Next, Jason introduces me to B.C. albacore tuna. Caught off the coast of the Queen Charlottes using barbless hooks to minimize by-catch, B.C. albacore is a recent addition to the Ocean Wise roster. The outside edge of the tuna steak is seared, but the inside is essentially raw. So now I am eating cold, raw animal flesh. Jason suggests I try it with a little sun-dried tomato.
Then we come to the lobster. I know these creatures. They live in aquariums at conventional supermarkets. Elastic bands silencing their pincers, the only noise you hear is the rustling of the plastic bag as they go home for a hot bath. It's the thought of the rubber band that occupies my brain when I take a hasty bite. And then I am gagging. The lobster flesh resists my attempts to chew it, and when I finally swallow it down, it is still one piece. Jason says, "Oh, your face was hilarious!" As I turn bright red, he says, "You know, of everything you've tried so far, that's the least sustainable one. The lobster fishermen do a great job, but there's an issue of by-catch." It's good to know, if the texture wasn't enough reason to never eat this again.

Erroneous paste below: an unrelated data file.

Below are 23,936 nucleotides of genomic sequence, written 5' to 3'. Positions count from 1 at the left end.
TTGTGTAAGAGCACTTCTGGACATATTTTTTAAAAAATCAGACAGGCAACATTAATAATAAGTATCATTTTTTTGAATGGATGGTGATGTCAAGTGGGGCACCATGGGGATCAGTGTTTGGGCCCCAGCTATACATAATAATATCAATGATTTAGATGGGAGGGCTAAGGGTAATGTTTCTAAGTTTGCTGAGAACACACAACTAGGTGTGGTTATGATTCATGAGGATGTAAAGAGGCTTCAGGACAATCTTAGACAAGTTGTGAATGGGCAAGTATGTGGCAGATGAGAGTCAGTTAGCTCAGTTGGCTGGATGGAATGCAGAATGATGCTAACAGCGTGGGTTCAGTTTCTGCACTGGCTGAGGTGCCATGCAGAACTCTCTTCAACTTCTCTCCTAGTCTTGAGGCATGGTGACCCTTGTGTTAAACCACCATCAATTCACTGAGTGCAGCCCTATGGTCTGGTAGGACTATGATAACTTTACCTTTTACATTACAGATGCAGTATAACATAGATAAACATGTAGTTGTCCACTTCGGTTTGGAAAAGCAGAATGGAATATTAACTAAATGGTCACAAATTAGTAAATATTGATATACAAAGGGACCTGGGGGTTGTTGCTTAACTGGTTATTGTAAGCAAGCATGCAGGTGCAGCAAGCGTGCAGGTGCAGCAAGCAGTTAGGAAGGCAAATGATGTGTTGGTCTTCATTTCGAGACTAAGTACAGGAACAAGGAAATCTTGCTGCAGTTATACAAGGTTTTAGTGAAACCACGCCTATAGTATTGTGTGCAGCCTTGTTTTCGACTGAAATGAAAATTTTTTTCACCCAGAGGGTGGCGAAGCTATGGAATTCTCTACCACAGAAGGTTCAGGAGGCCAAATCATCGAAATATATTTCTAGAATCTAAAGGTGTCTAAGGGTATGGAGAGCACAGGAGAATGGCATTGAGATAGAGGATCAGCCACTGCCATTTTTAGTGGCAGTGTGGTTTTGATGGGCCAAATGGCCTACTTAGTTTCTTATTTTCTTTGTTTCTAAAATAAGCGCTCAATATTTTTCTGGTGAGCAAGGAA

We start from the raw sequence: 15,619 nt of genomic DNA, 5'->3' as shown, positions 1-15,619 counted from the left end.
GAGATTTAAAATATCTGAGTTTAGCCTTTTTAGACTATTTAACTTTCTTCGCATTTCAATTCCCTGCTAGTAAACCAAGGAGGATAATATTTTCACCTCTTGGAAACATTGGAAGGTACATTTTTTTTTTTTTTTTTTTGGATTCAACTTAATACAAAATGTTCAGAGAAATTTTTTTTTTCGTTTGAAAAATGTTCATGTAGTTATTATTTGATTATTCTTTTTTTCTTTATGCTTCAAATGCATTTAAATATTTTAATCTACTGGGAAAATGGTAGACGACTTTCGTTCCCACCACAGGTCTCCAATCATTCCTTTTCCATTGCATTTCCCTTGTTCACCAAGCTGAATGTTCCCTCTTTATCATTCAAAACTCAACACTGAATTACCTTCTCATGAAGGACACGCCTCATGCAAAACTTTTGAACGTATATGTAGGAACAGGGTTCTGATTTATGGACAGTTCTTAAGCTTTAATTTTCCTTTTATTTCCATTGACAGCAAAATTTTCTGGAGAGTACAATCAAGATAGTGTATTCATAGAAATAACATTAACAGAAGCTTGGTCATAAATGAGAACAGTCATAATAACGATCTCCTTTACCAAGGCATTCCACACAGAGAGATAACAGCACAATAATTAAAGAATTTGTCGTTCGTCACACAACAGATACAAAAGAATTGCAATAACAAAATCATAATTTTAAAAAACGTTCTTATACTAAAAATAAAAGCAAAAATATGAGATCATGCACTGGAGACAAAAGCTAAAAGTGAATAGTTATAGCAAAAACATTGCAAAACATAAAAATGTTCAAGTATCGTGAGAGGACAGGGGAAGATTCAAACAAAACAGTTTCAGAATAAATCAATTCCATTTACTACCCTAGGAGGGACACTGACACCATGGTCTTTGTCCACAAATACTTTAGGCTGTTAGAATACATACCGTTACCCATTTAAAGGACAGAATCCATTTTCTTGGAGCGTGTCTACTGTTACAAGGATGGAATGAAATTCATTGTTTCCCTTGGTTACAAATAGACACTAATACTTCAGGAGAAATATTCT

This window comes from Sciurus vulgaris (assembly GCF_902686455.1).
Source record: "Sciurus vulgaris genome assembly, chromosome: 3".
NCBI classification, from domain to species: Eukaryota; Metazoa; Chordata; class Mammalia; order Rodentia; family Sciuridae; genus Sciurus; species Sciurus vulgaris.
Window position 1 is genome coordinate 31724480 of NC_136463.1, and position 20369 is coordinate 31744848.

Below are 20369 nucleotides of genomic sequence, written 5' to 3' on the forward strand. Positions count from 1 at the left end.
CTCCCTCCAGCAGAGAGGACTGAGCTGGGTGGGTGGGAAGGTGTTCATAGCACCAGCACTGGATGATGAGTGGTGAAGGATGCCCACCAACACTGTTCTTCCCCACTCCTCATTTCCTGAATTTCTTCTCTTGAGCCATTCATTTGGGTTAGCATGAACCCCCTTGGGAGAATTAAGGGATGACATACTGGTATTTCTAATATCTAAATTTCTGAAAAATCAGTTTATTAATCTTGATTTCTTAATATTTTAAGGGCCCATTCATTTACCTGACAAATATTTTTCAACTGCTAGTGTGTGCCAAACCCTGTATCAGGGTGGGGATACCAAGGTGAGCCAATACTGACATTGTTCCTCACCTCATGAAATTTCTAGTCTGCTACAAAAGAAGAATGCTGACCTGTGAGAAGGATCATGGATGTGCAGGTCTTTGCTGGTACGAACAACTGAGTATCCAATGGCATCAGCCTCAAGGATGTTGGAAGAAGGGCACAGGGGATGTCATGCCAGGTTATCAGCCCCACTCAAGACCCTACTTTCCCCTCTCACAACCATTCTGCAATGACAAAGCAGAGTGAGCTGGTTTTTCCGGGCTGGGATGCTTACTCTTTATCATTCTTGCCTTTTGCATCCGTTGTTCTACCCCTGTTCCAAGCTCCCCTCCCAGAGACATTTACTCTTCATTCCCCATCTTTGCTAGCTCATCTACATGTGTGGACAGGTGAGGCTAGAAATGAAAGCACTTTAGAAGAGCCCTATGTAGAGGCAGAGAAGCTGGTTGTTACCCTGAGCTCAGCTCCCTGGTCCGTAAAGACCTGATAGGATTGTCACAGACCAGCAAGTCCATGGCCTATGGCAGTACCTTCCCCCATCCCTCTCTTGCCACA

"You're doing really well," Jason comforts, and summons the waiter for our next dish. "This is going to ruin you for any other salmon." He tells me Fred the fisherman is a dedicated conservationist, who loses sleep at night thinking of the fish. The pink salmon arrives, a tight roll of salmon filet surrounded by a moat of béchamel sauce. Jason transfers half the roll to my plate. He cuts the salmon into bite size pieces for me, as he explains this salmon was caught with barbless hooks, then transferred to a stress recovery tank, which is like a chill out room for captured salmon, before moving to the ship's holding tank. When you're eating fish for the first time, it's a nice thought.